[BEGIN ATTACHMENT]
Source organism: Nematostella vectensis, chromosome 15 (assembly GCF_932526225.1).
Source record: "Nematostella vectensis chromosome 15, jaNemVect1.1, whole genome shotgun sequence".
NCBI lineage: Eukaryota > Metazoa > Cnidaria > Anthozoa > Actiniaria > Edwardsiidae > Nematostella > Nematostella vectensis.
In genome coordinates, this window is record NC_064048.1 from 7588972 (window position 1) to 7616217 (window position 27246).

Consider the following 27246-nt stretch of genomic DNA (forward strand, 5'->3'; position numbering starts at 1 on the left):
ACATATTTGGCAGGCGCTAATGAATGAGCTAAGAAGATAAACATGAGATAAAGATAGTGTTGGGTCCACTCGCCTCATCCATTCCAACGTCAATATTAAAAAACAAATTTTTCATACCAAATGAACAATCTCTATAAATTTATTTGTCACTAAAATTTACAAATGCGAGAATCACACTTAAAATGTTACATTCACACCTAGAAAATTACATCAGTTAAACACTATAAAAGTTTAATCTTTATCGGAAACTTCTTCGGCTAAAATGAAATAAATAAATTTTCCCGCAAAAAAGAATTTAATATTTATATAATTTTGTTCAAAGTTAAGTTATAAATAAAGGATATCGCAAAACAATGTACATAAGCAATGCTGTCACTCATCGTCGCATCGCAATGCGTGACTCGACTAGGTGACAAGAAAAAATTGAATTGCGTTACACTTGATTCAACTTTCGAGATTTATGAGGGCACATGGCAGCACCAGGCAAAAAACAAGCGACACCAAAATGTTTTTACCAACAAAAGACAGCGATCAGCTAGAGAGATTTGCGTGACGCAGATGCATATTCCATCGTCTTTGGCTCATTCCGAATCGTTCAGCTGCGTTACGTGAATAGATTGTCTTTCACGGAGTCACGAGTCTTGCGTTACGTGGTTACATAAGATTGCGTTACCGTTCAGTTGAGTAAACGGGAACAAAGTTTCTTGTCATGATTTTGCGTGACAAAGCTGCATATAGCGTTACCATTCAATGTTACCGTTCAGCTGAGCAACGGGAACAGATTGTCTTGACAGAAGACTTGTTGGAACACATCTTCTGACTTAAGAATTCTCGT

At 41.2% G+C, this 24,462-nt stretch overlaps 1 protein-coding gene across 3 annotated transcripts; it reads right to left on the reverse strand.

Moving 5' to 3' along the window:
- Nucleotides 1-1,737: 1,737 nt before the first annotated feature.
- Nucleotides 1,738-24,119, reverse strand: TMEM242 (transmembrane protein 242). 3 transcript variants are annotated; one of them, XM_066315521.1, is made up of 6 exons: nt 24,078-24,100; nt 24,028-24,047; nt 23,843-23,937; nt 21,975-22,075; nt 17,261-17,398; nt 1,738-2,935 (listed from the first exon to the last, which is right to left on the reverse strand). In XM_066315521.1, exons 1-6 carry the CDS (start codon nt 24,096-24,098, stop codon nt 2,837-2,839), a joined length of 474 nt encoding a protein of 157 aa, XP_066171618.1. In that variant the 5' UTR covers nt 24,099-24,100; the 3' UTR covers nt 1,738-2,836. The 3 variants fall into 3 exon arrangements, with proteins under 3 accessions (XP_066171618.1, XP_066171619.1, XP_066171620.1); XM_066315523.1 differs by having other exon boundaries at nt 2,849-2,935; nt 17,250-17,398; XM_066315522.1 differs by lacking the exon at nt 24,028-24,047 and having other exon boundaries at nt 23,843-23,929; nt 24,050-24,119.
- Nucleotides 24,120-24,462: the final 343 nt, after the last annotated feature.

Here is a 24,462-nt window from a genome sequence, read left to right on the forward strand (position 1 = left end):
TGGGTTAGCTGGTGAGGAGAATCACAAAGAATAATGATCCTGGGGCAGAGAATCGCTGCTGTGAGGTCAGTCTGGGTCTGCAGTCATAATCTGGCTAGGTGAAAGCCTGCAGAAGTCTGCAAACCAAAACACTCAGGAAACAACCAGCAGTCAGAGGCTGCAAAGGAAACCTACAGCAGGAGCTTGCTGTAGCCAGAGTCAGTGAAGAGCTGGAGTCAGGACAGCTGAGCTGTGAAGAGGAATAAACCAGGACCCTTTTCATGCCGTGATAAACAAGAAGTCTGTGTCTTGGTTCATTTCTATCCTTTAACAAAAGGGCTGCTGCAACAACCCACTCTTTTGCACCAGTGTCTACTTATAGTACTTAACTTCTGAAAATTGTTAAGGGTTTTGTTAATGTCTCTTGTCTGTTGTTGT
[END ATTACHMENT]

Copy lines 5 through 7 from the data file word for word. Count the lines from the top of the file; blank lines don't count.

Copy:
Consider the following 27246-nt stretch of genomic DNA (forward strand, 5'->3'; position numbering starts at 1 on the left):
ACATATTTGGCAGGCGCTAATGAATGAGCTAAGAAGATAAACATGAGATAAAGATAGTGTTGGGTCCACTCGCCTCATCCATTCCAACGTCAATATTAAAAAACAAATTTTTCATACCAAATGAACAATCTCTATAAATTTATTTGTCACTAAAATTTACAAATGCGAGAATCACACTTAAAATGTTACATTCACACCTAGAAAATTACATCAGTTAAACACTATAAAAGTTTAATCTTTATCGGAAACTTCTTCGGCTAAAATGAAATAAATAAATTTTCCCGCAAAAAAGAATTTAATATTTATATAATTTTGTTCAAAGTTAAGTTATAAATAAAGGATATCGCAAAACAATGTACATAAGCAATGCTGTCACTCATCGTCGCATCGCAATGCGTGACTCGACTAGGTGACAAGAAAAAATTGAATTGCGTTACACTTGATTCAACTTTCGAGATTTATGAGGGCACATGGCAGCACCAGGCAAAAAACAAGCGACACCAAAATGTTTTTACCAACAAAAGACAGCGATCAGCTAGAGAGATTTGCGTGACGCAGATGCATATTCCATCGTCTTTGGCTCATTCCGAATCGTTCAGCTGCGTTACGTGAATAGATTGTCTTTCACGGAGTCACGAGTCTTGCGTTACGTGGTTACATAAGATTGCGTTACCGTTCAGTTGAGTAAACGGGAACAAAGTTTCTTGTCATGATTTTGCGTGACAAAGCTGCATATAGCGTTACCATTCAATGTTACCGTTCAGCTGAGCAACGGGAACAGATTGTCTTGACAGAAGACTTGTTGGAACACATCTTCTGACTTAAGAATTCTCGT

At 41.2% G+C, this 24,462-nt stretch overlaps 1 protein-coding gene across 3 annotated transcripts; it reads right to left on the reverse strand.